Date Available


Year of Publication


Degree Name

Master of Music (MM)

Document Type

Master's Thesis


Fine Arts



First Advisor

Dr. Lorna Segall


The population of people experiencing homelessness has decreased less than 15% in the last ten years, but issues like mental illness and substance use are rising. There are many misconceptions about race, gender, location and age of people experiencing homelessness. Music therapy research about the homeless population is minimal and often focused on just one setting or treatment location. The purpose of this study was to better understand the relationship between music therapists and people experiencing homelessness. A survey of 365 music therapists in the United States revealed just under half of working clinicians provide services to people experiencing homelessness. Results from the survey revealed the most common settings where music therapists provided service to people experiencing homelessness were mental health, medical, and school systems. Additionally, the results discussed people experiencing homelessness’ demographic differences in clinician’s experiences versus annual reports. Results are not to be generalized but to be used as a tool to better understand people experiencing homelessness.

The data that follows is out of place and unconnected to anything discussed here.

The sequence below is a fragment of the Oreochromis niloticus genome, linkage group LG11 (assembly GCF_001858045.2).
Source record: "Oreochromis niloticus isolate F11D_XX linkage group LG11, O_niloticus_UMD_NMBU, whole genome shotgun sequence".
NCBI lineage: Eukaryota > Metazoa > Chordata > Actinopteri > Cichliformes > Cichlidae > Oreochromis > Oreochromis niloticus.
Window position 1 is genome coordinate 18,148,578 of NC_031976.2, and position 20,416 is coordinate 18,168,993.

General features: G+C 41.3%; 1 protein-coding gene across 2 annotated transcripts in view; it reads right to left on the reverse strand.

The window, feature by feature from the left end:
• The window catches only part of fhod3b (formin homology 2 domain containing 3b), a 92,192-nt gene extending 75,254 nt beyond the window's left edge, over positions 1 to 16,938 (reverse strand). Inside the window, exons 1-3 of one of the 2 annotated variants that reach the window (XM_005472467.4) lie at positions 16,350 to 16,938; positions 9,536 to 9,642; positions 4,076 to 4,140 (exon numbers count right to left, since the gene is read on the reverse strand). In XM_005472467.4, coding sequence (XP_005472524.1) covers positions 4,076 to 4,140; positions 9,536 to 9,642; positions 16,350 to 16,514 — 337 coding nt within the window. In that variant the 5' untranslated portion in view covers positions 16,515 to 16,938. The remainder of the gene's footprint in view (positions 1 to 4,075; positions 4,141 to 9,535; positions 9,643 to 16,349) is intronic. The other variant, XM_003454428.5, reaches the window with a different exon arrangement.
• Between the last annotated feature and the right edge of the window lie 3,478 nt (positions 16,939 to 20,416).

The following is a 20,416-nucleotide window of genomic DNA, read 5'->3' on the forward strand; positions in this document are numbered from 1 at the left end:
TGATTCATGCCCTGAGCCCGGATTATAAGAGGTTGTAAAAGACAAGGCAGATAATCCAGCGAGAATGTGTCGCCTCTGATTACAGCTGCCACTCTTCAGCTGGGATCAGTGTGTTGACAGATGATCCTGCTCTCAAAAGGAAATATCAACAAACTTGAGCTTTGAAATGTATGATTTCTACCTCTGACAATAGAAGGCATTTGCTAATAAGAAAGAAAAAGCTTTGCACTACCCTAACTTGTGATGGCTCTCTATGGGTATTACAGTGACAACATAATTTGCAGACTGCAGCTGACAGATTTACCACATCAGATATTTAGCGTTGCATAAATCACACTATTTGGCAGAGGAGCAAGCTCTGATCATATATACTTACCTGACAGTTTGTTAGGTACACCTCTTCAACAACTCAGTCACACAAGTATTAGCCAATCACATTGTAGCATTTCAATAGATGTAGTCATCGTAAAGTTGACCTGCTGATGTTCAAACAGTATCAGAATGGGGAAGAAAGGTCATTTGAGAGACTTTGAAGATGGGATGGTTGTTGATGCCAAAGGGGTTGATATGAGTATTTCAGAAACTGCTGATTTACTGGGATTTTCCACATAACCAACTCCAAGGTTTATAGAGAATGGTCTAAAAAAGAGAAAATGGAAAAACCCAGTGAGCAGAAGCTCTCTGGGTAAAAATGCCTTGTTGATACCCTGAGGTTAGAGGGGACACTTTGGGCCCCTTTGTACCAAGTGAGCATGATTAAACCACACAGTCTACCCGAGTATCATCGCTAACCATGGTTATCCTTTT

Digital Object Identifier (DOI)

Included in

Music Therapy Commons